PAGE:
Jul 17 2012
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Caution: Dragon slowing down
While the region fixates on the Greek, Spanish and Italian tragedies unfolding in the Eurozone, the Middle Kingdom is experiencing a downturn of its own.
Much less dramatic than the Euro crisis for sure, but the Chinese economy is experiencing headwinds, one that could have significant consequences for the regional economies in the medium term.
China, along with its other BRIC counterparts, has been carrying the day since the global financial crisis snuffed out growth in developed economies. But almost all the emerging markets are flagging now after years of robust growth and no help from the developed markets.
The emerging market slowdown could have an adverse impact on Gulf economies even if they will be able to absorb the lower revenues in short-term.
Two interest rate cuts in China within less than a month strongly suggests the Beijing is not content with the country's economic trajectory trend and is fine-tuning its policies.
"However high it aims, PBOC's [People's Bank of China's] action in practice merely work as the band aid to the bleeding economy," said Dee Woo a standing director at Beijing New Century Research Institute for Multinationals. "But it won't be able to fix it. The central bank's aggressive pro-liquidity maneuvers at best serve to sustain the over-leveraged economy and avoid the systematic short-circuit of debt financing."
Even OPEC, which almost never sounds alarmist in its tone, expects Chinese oil demand to ease."China's oil demand is expected to continue to grow, but not at the same rate as anticipated earlier in the year," noted the OPEC in its July report on the global oil demand. China's second-quarter oil demand growth is forecast at 0.45 million barrels per day y-o-y."
OPEC expects Chinese oil demand to rise by 4.25% this year, compared to the 5.12% posted in 2011.
On Monday, the International Monetary Fund cut its GD forecast for China by 0.2% in 2012 and another 0.3% in 2013.
"In the medium term, there are tail risks of a hard landing in China, where investment spending could slow more sharply given overcapacity in a number of sectors," warned the IMF.
GULF STATES' CHINESE TAKEAWAYS
Gulf states are taking note of the changing economic environment and the fact Chinese oil demand in June hit a 20-month low.
After pumping oil at record levels to ensure that crude prices did not overheat in the aftermath of the Iranian conflict, they are watching with some consternation as prices now languish at year lows.
Saudi oil production has continued to keep the pedal on output and has maintained production at 10 million barrel per day during the past 10 months.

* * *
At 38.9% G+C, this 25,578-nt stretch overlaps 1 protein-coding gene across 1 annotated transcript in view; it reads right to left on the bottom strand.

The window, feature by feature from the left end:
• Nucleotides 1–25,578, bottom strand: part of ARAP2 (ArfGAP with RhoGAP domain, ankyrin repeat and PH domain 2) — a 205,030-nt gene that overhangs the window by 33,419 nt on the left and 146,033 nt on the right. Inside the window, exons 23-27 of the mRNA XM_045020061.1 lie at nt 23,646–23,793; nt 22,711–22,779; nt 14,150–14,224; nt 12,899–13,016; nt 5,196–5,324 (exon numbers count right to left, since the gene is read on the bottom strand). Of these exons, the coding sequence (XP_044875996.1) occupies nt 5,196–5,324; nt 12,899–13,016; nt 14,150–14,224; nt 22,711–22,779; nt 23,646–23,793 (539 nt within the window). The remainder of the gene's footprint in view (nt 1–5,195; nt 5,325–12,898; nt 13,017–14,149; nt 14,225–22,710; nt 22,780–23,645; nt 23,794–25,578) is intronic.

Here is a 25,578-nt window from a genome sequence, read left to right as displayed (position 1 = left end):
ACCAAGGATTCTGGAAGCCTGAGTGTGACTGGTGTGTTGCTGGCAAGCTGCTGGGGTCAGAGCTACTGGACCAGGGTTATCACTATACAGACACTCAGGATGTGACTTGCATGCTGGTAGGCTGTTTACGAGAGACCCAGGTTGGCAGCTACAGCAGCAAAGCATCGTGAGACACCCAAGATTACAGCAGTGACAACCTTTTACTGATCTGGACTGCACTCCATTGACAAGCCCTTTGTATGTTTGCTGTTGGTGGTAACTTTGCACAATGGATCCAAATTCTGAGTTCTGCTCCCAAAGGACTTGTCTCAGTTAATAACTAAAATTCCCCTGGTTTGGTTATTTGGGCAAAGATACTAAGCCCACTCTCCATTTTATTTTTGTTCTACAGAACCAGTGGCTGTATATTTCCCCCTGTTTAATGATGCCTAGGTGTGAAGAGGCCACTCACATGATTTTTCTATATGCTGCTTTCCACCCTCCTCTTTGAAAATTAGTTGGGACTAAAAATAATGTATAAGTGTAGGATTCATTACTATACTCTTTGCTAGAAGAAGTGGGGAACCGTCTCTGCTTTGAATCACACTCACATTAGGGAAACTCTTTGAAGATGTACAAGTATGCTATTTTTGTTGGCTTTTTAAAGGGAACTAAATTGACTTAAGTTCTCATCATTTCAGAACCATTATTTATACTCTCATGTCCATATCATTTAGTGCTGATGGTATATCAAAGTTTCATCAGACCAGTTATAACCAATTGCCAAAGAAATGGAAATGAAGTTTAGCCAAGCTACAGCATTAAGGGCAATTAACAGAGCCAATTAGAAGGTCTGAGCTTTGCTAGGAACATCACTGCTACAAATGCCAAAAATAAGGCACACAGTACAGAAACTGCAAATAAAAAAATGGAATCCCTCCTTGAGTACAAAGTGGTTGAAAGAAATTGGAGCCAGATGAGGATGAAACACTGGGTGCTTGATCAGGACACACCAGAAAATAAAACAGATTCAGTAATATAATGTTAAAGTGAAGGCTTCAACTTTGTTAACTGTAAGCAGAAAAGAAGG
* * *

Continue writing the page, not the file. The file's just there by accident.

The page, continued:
NCB Capital's chief economist Said Al-Shaikh says that while the Kingdom has taken a dovish stance at the latest OPEC meeting by aiming for a soft landing of prices at about USD100 per barrel, it is likely that the pace of the latest freefall in prices to below USD90 for Brent crude might have stirred an element of nervousness in OPEC members, including Saudi Arabia.
"Although the recent downswing in prices below the USD90's level has not prompted any overt reaction from the Kingdom yet, we believe the Kingdom's view of a fair and defensible oil price remains USD100," said Al-Shaikh. "Should the market balances actually warrant a reduction in production, it is expected that Saudi Arabia will be among the first to reduce output aggressively."
OPEC states supply nearly half of Chinese oil imports and changes to Chinese economic environment could have a more direct impact than a U.S. or European downturn.
Other OPEC states would also suffer from a Chinese and global downturn.
HSBC notes that UAE's fragile recovery could be reversed especially as it is already vulnerable than other Gulf states to an EU crisis.
"In contrast to neighbouring Saudi Arabia, we do not sense UAE has a strong appetite for boosting public spending to combat weakening external demand, or accelerating the overhaul of domestic infrastructure," noted Simon Williams, an economist at HSBC Middle East.
Doomsday analysts like Beijing Research Institute's Dee Woo see a more structural challenge for the Chinese economy. He points to Beijing's over-leveraged economy and 'cash-starved' banks as some of the key reason why China could be in for a longer decline than is widely anticipated.
"The pyramid of debt/credit is cracking and will collapse since the conditions of underlying economic agents are deteriorating.There's no mount of monetary band aids that can alter that destiny," wrote Mr. Woo.
More mainstream banks such as HSBC expect more monetary easing, mainly through the use of quantitative tools and another 25 basis point reduction, likely to be delivered in the third quarter. The Chinese government could also launch a fiscal stimulant plan with tax cuts and greater public spending.
"Once they filter through, all these measures will likely lift GDP growth to above 8.5% y-o-y in H2. That said, this is a much more modest recovery than the V-shaped surge in growth from 6.6% to 11.4% in 2009."
The Saudi government's oil revenue is likely to be lower than previously forecast given the change to our oil price assumption; however, macroeconomic fundamentals should remain robust, wrote Samba analysts Andrew Gilmour and James Reeves in a note to clients.
For the other OPEC nations especially those in the Gulf, the Chinese and wider BRIC slowdown robs them of the unbridled growth that they should be experiencing given the massive various government stimuli and high oil prices. Instead, they may just have to settle for moderate growth.
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